Dear visitors to our site,
We are launching a new project dedicated to Lend-Lease.
First of all, we will concentrate on Lend-Lease to the Soviet Union. However this doesn’t mean that other countries or recipients will be neglected.
We are starting with the publication of a number of historical documents, one of which addresses the Quantities of Lend-Lease Shipments. A summary of the report by the War Department during World War II, “Important Items Furnished to Foreign Governments”, will be published here, for the first time anywhere, on this site. Until now, a very limited number of researchers had access to this rare document. We are glad that we have an opportunity to publish it due to the kind assistance of Dr. Von Hardesty, a well-known historian and curator of the National Air and Space Museum, Smithsonian Institution, Washington, D.C.
We hope that this document will stimulate research activities and publications from historical community around the World.
We are planning to publish photographs of military equipment supplied via Lend-Lease. We hope that these photographs will be of interest to modelers and all those who are interested in military hardware.
We also hope that our readers will submit photographs from their family albums: many of their grandparents fought on Lend-Lease tanks, aircraft, and ships. We would welcome memoirs of veterans with their evaluation of the Lend-Lease weapons, equipment, and materiel.
We would like to create a site that will be not only an informational resource, but one that is academic in quality. We plan to publish scholarly papers, which will be peer-reviewed. We have established an editorial board to provide such reviews. At this time Dr. Von Hardesty from USA (the author of Red Phoenix) and Carl-Fredric Geust from Finland (the author of the Red Stars series of books) kindly agreed to participate in the board activities. We plan to invite other reputable historians to the editorial board. We are confident that in establishing an academic quality to the site we will be able to attract many interesting scholarly publications.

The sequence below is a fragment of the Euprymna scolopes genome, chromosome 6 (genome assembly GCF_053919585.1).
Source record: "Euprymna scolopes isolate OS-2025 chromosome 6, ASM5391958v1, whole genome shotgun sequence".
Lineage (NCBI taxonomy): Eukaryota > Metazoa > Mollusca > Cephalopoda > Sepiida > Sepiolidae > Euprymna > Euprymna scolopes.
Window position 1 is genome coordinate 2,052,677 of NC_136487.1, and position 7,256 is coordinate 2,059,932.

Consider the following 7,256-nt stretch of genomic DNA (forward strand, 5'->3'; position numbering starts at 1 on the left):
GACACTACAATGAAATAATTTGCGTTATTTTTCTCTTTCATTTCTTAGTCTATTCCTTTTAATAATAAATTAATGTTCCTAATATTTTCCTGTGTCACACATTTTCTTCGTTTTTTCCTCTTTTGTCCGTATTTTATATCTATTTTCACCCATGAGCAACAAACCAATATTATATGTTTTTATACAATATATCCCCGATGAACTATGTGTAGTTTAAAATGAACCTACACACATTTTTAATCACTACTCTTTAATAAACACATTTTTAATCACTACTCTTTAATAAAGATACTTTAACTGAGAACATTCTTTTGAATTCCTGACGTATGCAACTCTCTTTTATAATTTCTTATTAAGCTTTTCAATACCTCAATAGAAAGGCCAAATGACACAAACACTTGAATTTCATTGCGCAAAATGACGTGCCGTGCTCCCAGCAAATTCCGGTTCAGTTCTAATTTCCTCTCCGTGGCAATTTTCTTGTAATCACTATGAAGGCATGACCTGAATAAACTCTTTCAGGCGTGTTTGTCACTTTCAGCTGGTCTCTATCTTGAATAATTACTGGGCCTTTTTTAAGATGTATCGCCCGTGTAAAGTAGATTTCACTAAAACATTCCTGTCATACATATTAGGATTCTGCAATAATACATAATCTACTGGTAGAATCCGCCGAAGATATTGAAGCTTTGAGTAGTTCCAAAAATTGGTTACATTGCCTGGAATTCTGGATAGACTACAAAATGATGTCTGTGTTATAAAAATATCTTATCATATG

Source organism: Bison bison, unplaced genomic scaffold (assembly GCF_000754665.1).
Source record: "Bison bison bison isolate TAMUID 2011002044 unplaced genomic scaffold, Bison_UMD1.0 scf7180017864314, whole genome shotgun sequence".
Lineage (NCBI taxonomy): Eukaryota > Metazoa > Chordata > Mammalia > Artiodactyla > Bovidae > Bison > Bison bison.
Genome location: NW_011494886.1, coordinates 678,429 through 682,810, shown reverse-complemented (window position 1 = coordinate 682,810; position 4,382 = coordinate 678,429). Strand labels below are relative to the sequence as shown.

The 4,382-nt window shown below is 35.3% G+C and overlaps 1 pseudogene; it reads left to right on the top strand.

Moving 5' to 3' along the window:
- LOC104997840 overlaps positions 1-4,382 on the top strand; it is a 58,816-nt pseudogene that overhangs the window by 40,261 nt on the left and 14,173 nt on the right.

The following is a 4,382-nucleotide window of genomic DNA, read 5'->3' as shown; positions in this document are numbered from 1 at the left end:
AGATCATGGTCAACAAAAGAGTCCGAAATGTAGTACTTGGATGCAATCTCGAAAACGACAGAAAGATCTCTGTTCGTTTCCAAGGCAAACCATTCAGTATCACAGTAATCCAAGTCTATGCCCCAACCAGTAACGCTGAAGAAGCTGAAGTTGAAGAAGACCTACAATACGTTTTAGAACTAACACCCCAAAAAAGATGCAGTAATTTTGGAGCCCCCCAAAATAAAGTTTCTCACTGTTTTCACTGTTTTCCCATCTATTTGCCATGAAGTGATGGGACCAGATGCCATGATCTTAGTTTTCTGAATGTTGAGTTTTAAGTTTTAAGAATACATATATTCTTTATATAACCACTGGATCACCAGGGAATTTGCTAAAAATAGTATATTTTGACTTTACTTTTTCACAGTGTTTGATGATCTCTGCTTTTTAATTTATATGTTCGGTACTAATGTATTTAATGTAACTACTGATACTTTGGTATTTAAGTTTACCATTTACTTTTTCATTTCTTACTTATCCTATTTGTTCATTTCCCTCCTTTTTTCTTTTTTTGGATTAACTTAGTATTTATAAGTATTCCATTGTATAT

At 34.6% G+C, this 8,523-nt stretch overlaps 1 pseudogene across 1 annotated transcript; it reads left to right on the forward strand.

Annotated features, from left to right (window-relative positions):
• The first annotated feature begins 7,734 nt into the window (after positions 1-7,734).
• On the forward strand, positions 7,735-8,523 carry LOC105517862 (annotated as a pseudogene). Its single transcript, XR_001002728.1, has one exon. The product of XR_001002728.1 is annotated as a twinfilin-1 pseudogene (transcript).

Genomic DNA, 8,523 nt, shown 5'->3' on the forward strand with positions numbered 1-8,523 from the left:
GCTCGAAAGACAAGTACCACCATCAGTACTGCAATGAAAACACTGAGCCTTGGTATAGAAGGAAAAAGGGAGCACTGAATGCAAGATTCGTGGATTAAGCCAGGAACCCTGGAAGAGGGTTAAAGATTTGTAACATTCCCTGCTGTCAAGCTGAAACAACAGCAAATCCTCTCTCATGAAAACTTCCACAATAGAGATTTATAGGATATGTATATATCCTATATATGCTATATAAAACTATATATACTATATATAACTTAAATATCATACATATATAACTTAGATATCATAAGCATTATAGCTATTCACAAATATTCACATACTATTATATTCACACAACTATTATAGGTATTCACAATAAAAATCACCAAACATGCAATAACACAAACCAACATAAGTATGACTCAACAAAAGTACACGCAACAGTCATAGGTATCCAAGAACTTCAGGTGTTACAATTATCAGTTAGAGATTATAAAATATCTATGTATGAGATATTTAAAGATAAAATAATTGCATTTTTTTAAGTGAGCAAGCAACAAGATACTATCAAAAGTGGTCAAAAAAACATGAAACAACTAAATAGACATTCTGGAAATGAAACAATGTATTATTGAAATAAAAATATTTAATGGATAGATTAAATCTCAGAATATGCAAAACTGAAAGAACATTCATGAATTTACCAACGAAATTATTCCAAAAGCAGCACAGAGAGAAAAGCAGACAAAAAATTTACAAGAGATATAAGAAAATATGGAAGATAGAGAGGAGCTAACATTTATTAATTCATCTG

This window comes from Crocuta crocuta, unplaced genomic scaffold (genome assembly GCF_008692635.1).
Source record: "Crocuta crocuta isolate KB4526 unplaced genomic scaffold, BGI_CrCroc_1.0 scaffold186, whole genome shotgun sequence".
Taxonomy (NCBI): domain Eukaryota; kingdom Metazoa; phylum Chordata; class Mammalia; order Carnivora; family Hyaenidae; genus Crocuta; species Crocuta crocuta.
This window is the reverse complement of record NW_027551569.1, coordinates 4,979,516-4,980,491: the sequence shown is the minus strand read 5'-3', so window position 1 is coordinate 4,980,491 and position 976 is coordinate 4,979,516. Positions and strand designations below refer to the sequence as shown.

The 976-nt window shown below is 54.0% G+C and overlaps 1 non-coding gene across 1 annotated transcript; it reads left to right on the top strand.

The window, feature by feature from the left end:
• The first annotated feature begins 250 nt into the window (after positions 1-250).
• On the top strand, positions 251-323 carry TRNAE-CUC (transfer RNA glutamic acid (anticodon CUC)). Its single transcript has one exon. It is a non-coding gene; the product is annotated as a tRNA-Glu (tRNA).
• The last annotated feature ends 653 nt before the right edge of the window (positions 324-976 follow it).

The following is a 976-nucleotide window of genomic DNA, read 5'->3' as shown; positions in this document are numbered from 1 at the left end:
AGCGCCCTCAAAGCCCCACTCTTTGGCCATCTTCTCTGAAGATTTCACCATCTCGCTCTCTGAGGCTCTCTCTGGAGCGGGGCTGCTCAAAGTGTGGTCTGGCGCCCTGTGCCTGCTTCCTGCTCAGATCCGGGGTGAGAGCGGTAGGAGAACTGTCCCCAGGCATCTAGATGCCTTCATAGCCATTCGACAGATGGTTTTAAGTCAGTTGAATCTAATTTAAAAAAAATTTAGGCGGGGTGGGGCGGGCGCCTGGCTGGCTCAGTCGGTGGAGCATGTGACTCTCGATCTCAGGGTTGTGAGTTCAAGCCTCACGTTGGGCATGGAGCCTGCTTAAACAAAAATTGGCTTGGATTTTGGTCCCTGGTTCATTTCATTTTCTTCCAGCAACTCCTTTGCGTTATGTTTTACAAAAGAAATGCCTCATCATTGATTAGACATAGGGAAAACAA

A few words about Lend-Lease to the USSR. This topic is debated on the pages of many different publications, including Internet sites. Many different opinions, often contradictory ones, are expressed. We think that it is impossible to look at the history of Lend-Lease in black and white colors: everything was much more complicated than this, and not every aspect of Lend-Lease could be measured in tons, dollars, or feet. Some of the questions requiring discussion and research include the following aspects:
How Lend-Lease influenced the technological culture of the recipient countries
The influence of Lend-Lease equipment on the changes in combat tactics (e.g. mass utilization of radios in aircraft)
Very little is known about “reverse” Lend-Lease; specifically, shipments of rare ores and other material from the USSR to the US
The influence of the combat and technical experience gained by the Red Army with Lend-Lease equipment on weapons design, manufacturing, and tactical development in the United States
Legal issues of using US equipment against Finland with whom the United States had diplomatic relations
When the number of airplanes supplied to the USSR is discussed, many publications compare this number with the total production of the aircraft in the Soviet Union. However, it should be noted that the total of almost 5000 Aircobras is comparable to the total production of 4560 Yak-3s, or 5661 Yak-7s (the list could be continued). This number, therefore, is equivalent to a large aircraft factory, one which would have been designed, constructed and supplied with manufacturing equipment and a trained workforce, as well as state-of-the art technologies.
We hope that our authors will raise these and other issues.
However, with Lend-Lease or without it, soldiers on the battlefields of WW2 decided the fate of the war, and we are grateful to them for everything they did for us.
We would gladly appreciate it if our readers take time to submit constructive suggestions on the structure, content, and design of our site.
Thank you and welcome!
James F. Gebhardt
Michael Suprun (Pomor State University of Archangel)
Von Hardesty (National Air and Space Museum)